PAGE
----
Do Dram Shop Liability Laws Apply To Bring Your Own Bottle Establishments?
Late one night, Judith Khouri was driving her friends Benny and Sofie Benyamin home from a party they had attended at a Fort Lauderdale nightclub called Trapeze. Khouri had been drinking at the party, and so had the two passengers. As she turned onto Commercial Boulevard, a Honda struck her car. Benny and Sofie died of injuries they sustained in the accident. Khouri was convicted of misdemeanor DUI and served 30 days in jail. Benny and Sofie’s relatives, on behalf of their six-year-old daughter, filed a wrongful death lawsuit against Khouri, whose blood alcohol content was 0.14 at the time of the accident. Khouri’s defense lawyers argued that she bears only some of the responsibility for the accident. The employees of the nightclub must have known that she was too drunk to drive, but they continued to serve her alcohol for many hours. It might have been a clear-cut case of dram shop liability, except that Trapeze is a bring your own bottle establishment, meaning that it does not sell alcohol. If you got injured in a car accident where you were a passenger and the driver had been drinking at a bar, contact a Jacksonville premises liability lawyer.
Dram Shop Liability and Social Host Liability Both Protect People Harmed by Drunk Drivers
Dram shop liability laws are a type of premises liability law; “dram shop” is an old term for an establishment that sells alcohol. These laws state that, if a bar or restaurant continues to serve alcohol to a customer after the customer is noticeably drunk, and the customer then drives home from the bar and causes an accident, people injured in the accident have the right to sue the bar for negligence. Even the drunk driver himself or herself can sue the bar.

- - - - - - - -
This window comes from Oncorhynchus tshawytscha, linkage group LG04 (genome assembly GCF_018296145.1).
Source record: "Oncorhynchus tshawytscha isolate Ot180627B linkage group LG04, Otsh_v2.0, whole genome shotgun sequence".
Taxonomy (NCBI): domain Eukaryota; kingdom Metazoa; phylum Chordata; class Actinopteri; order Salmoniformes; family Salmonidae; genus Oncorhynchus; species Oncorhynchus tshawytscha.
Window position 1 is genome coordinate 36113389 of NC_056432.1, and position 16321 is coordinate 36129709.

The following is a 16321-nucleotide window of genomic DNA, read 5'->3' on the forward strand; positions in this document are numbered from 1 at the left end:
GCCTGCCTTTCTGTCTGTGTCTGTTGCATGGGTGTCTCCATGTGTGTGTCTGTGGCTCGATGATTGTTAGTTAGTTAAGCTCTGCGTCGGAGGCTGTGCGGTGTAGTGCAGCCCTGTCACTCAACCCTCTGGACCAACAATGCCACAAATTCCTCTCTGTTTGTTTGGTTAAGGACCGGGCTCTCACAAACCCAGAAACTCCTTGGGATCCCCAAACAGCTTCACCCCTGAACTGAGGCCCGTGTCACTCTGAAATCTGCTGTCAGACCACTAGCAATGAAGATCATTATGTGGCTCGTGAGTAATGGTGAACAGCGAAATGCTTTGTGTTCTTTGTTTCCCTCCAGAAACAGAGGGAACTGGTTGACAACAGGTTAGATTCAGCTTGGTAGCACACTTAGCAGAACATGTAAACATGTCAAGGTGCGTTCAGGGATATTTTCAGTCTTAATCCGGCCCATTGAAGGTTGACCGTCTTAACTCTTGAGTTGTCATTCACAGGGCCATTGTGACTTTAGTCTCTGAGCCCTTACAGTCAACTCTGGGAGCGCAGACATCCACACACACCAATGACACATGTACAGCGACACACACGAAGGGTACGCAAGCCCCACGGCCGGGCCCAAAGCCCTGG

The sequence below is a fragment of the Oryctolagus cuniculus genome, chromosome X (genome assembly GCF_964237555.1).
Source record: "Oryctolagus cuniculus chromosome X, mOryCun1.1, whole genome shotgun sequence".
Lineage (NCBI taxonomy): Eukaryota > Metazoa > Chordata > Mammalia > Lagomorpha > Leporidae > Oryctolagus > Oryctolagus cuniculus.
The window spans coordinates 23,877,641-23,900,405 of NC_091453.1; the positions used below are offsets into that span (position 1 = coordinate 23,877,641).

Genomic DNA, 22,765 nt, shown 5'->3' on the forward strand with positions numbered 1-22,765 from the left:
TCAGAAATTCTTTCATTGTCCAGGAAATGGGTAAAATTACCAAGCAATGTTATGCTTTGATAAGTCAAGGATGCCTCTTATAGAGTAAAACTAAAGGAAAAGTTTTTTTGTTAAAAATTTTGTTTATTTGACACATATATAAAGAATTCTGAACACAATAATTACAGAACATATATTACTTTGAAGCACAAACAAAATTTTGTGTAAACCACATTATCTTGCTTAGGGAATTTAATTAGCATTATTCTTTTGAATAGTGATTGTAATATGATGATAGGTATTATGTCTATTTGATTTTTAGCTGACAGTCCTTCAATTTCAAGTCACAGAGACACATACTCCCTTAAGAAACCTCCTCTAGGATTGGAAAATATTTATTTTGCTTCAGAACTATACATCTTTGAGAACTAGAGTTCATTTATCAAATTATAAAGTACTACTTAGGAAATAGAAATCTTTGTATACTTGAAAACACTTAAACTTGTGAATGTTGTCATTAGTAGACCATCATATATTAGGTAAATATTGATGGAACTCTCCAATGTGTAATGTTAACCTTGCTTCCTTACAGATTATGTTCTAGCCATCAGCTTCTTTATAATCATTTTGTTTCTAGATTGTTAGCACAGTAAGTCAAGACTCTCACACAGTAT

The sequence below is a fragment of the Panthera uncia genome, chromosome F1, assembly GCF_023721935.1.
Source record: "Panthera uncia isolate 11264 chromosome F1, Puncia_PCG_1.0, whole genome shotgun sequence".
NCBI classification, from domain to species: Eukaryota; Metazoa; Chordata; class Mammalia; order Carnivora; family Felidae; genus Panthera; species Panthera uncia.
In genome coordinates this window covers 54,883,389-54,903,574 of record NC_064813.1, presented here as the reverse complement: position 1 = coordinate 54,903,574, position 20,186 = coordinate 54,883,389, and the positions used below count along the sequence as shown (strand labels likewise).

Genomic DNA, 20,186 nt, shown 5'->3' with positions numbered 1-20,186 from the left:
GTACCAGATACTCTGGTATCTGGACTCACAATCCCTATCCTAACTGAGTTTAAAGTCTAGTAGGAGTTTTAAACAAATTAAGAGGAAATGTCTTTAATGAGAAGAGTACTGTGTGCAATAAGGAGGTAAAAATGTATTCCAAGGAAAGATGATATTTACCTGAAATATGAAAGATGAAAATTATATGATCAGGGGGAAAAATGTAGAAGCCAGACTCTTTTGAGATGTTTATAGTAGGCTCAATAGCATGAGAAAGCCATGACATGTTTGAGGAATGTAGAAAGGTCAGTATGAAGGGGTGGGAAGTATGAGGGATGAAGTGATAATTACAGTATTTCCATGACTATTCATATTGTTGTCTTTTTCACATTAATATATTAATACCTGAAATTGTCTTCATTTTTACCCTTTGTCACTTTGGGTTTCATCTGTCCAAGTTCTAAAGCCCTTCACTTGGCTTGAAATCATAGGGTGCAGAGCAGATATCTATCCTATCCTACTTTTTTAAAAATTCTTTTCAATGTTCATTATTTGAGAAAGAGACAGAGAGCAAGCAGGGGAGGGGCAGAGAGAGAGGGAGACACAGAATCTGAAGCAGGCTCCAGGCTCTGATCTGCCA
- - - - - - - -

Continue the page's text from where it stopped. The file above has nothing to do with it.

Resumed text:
A related legal concept is social host liability. According to social host liability laws, if you get drunk at a party at someone else’s house and then drive home, you can sue the party host for negligence. You must prove that the host knew that you planned to drive but continued to serve you alcohol after you were visibly drunk. The law assigns greater responsibility to commercial establishments like bars and restaurants than it does to people who host parties at their own residences.
As for bring your own bottle establishments, their employees are still aware of how much alcohol customers are drinking. For example, Trapeze, the nightclub where Judith Khouri and Benny and Sofie Benyamin drank on the night of the accident, provides wine glasses and ice cubes, and club employees pour the drinks for customers. Therefore, it is likely that either dram shop liability or social host liability applies.
Contact Douglas & Douglas About Premises Liability Cases
A North Florida personal injury lawyer can help you collect damages for your accident-related injuries if you got injured in an accident caused by a drunk driver who had been drinking at a bring your own bottle establishment. Contact Douglas & Douglas in Jacksonville, Florida for a free consultation.